2017 has been a challenging year. Apart from the obvious political instability and economic turmoil, Bloomberg rating SA as the second most stressed country in the world made a lot of sense to many of us this year. But now is the time for leaders to instil hope. We should never forget that it is, in the absence of hope that people die – beautifully illustrated by Victor Frankl, the Austrian psychiatrist interned in the concentration camps during World War II. In his book “Man’s Search For Meaning” Frankl describes how together with his best friend, they had survived the most terrible atrocities when his best friend said “The Allies will break into this camp on 30 March” Although he had the year right, he had the date wrong. On the 29th March, his friend became delirious, on the 30 March, he lapsed into a coma and on the 31 March, he died. Frankl said – Although it may have appeared that he had died of typhus, he said, I know he died, because he had lost hope.”
So too, is this a time for leaders to instil hope. The world is not broken. We live in the era of the ascendancy of people-oriented leadership. The winds of change have already begun blowing up north in Zimbabwe, so too, will the pendulum, inevitably swing back for South Africa. More than ever, hope is the sine qua non – an indispensable condition of leadership.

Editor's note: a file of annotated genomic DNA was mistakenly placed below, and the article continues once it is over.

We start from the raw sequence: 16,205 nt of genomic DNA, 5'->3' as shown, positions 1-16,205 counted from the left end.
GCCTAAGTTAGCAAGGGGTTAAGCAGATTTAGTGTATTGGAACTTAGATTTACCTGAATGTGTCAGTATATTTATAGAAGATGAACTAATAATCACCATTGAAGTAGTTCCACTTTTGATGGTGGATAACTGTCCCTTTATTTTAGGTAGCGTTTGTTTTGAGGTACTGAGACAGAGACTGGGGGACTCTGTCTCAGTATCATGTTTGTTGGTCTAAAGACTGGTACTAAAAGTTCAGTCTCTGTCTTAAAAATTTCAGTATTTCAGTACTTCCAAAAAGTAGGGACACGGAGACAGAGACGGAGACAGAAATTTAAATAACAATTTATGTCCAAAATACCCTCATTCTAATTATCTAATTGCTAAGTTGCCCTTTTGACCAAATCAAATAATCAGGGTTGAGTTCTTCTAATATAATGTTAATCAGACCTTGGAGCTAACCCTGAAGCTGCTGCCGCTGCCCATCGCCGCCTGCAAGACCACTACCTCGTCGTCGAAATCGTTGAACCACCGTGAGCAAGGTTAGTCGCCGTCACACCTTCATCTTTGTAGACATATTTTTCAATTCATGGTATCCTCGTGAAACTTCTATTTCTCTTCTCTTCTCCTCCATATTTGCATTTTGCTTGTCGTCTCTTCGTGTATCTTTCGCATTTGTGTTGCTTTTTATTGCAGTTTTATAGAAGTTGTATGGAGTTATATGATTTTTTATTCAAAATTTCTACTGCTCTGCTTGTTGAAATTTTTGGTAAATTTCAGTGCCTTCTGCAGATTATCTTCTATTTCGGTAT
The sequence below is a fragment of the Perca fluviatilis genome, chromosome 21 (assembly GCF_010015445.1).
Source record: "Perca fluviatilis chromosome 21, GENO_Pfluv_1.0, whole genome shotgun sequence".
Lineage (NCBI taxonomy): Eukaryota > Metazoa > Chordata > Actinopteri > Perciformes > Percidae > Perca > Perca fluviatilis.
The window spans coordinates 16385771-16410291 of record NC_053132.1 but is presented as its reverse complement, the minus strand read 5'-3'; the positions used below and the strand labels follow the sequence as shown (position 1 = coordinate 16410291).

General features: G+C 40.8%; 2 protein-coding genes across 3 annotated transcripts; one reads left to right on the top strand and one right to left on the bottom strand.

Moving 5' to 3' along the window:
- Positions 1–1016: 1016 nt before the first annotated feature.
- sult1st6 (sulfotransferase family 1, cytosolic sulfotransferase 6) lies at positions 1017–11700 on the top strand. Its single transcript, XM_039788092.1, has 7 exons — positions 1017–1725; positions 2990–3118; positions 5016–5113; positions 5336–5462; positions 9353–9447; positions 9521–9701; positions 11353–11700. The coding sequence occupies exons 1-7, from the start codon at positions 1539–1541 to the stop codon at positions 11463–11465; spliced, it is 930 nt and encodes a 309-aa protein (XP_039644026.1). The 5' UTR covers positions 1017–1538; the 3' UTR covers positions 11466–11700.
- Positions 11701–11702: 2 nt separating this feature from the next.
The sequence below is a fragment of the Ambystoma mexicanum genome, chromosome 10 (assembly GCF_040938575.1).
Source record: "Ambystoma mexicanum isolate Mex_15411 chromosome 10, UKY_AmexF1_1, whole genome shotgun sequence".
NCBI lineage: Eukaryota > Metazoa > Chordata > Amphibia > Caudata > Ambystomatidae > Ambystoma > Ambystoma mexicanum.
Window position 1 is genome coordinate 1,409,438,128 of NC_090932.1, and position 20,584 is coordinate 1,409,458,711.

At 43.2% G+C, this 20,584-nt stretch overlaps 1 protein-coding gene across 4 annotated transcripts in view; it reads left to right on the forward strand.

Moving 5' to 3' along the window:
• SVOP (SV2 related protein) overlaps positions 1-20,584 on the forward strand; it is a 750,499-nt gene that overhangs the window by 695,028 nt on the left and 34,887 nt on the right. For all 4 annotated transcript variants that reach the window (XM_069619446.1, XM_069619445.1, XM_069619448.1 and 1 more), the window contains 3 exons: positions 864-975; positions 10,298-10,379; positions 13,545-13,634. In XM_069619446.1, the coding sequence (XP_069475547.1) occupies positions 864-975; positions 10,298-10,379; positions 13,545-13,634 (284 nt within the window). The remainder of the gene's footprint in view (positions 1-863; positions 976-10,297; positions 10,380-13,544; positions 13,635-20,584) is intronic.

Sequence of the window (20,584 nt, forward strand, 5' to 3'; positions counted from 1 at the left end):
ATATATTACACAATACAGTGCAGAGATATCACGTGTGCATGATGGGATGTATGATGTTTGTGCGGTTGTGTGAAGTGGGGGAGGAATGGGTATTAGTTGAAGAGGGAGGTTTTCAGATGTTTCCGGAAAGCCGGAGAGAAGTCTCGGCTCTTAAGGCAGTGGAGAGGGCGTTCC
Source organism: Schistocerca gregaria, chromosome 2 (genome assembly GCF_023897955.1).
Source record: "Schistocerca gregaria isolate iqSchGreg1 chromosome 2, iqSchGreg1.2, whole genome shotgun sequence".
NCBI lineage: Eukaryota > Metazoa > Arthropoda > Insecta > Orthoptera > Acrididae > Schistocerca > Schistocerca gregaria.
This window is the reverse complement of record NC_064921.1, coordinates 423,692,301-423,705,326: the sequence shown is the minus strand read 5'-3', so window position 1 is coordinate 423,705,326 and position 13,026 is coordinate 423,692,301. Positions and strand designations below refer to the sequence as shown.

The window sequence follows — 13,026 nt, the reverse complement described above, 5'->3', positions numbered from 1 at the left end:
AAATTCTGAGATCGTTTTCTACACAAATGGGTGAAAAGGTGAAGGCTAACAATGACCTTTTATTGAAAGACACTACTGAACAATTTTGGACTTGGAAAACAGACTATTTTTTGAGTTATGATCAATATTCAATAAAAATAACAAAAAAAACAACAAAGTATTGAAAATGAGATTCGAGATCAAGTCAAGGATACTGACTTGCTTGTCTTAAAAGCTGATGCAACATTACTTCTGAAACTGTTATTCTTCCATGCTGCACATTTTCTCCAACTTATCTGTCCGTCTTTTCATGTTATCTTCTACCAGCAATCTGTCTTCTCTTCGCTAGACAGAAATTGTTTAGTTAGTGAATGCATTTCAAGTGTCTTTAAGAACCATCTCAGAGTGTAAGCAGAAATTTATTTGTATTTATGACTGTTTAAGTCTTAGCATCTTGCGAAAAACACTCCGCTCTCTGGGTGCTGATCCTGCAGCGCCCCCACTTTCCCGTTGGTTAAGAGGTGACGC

Now is the time to reflect on effective ways in which to judge great leadership. I am reminded of the words of Professor John Adair, the world’s first professor of leadership studies who said “We judge great leadership by three achievements:
- “Did they achieve the common task?”
- “Were they able to create harmony in their team?
- Were they able to meet individual requirements?”
If we explore the legacy of Nelson Mandela – we know he negotiated this country out of a revolution, he enabled our first democratic elections and the implementation of one of the most progressive constitutions in the world – he very much achieved his common task. He created harmony in his team by encouraging the friendship that evolved between Roelf Meyer and Cyril Ramaphosa who negotiated our constitution and met individual requirements by bringing polarised elements of society together.
Now is the time to remember him, now is the time to look at his leadership impact and legacy and now is the time to instil hope for all.
Gail has 30 years of experience as an executive coach and is the founder of The Image Excellence Group – a 24 year old coaching company in Johannesburg – one of South Africa’s foremost leadership coaching businesses with a proven track record of mentoring and developing leaders in commerce, industry, sport, politics and the public sector. A Fellow of Trinity College London, Gail’s proven consummate skill has enabled her clients to lead with confidence globally.
Gail published her latest book Authentic African Leadership in November 2013. Gail says ‘We’ve dedicated ourselves to improving the quality of leadership in modern South Africa. As we’ve done so, it’s become apparent to us that one of the biggest challenges facing these leaders is how to create an impactful personal presence that is aligned with company culture that truly releases the potential of management and staff”